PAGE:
Self-Care and Stress Management
The coronavirus disease 2019 (COVID-19) outbreak has the potential to increase stress and worry, not only because of the fear of becoming ill but also because of the impact it could have on our everyday life, the economy and our sense of connection with others. Here are some practical steps you can take to cope with the stress and improve your well-being.
Increase your sense of safety.
Know the facts by obtaining information from credible sources. Here are some helpful links to gather more information about COVID-19, how to be prepared, prevention and risks, symptoms and treatment, and more.
Good hygiene can help reduce the risk of infection or spreading the infection to others.
Wash hands frequently with soap and water for at least 20 seconds or use alcohol-based hand sanitizer if soap and water are not available.
Cough or sneeze into your elbow, sleeve, or a tissue, not your hand. Properly dispose of tissues immediately and wash your hands immediately.
Avoid touching your face (specifically your eyes, nose or mouth) with unwashed hands.
Stay home if you are sick.
Avoid contact with others who are sick.
Clean and disinfect frequently touched surfaces and objects regularly.
Make plans for how to respond if someone in the home becomes ill or requires quarantine.
Social distancing can reduce the spread of COVID-19. Make an effort to keep physical distance between you and others.
Avoid non-essential gatherings.
Avoid crowded areas or events.
Limit contact with people who are at higher risk, such as seniors or older adults, or those in poor health or immunocompromised.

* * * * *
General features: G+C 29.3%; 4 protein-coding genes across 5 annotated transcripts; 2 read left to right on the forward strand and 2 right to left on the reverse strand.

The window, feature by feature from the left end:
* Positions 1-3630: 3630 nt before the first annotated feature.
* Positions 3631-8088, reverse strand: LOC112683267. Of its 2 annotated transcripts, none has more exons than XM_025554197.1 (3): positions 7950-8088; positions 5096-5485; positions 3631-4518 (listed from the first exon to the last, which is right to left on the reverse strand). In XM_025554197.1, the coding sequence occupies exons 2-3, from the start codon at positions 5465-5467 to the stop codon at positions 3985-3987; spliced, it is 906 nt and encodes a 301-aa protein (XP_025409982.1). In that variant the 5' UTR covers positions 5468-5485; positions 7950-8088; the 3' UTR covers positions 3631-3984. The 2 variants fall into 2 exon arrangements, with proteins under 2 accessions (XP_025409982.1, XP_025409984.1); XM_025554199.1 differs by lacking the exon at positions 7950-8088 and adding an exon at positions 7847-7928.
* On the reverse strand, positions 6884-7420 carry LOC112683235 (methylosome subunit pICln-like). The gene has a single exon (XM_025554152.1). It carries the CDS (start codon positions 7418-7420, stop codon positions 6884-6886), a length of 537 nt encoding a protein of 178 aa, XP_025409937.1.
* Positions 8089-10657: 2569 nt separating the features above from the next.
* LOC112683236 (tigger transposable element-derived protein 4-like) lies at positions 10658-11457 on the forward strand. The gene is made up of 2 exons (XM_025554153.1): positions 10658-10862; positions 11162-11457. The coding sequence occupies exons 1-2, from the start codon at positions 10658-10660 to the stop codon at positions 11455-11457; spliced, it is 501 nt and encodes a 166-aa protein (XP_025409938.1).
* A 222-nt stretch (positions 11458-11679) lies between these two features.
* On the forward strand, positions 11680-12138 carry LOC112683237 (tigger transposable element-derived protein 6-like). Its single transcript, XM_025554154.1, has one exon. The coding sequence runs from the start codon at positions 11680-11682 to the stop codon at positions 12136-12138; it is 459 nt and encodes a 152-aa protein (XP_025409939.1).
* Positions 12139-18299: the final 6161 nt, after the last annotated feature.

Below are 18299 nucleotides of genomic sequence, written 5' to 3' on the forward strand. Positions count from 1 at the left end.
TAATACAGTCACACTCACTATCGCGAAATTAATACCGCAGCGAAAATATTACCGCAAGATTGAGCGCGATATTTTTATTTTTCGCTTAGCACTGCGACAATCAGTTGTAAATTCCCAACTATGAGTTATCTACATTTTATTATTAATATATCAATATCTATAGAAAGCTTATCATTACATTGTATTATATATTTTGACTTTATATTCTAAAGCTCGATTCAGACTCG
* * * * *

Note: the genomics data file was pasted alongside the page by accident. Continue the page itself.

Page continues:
Avoid physical contact through common greetings such as handshakes, hugs, or high-fives.
Keep a distance of at least 2 meters from others.
Make time to stay connected with loved ones and friends through video calls, talking on the phone, email or text.
Seek support from churches, community and support groups through online forums.
Accept that it is normal to feel anxious or stressed, especially when faced with uncertainty.
While it is important to stay informed, set limits on how much time you spend watching the news or checking social media feeds to give your mind breaks.
Take time to meditate. The relaxation response from meditating helps lower blood pressure, improves heart rate and brain waves, and reduces muscle tension.
Practice slow deep breathing and progressive relaxation. Deep Diaphragmatic breathing can lower your blood pressure and heart rate and lower the harmful effects of cortisol (the stress hormone) on your body, and make it easier to sleep.
Make time for light exercise - getting out in the fresh air for a walk can boost your mood and reduce anxiety.
Embrace positive calming activities, such as gardening, painting, listening to quiet music, reading, or spending time in nature.
Nurture hope and resilience.
Reflect on the positives and on the things you are grateful for.
Focus on what you can accomplish and control. Celebrate small wins.
Reflect on times where you overcame adversity; identify your strengths, skills and abilities.
Look for opportunities to practice self-compassion; be kind and patient with yourself.
Draw upon your faith or spirituality, those who inspire you.
If you are struggling to cope, your Employee and Family Assistance Program is here to help. Professional counsellors are available by phone 24-hours a day, 7-days a week. Contact EFAP, we're here to help. Sources: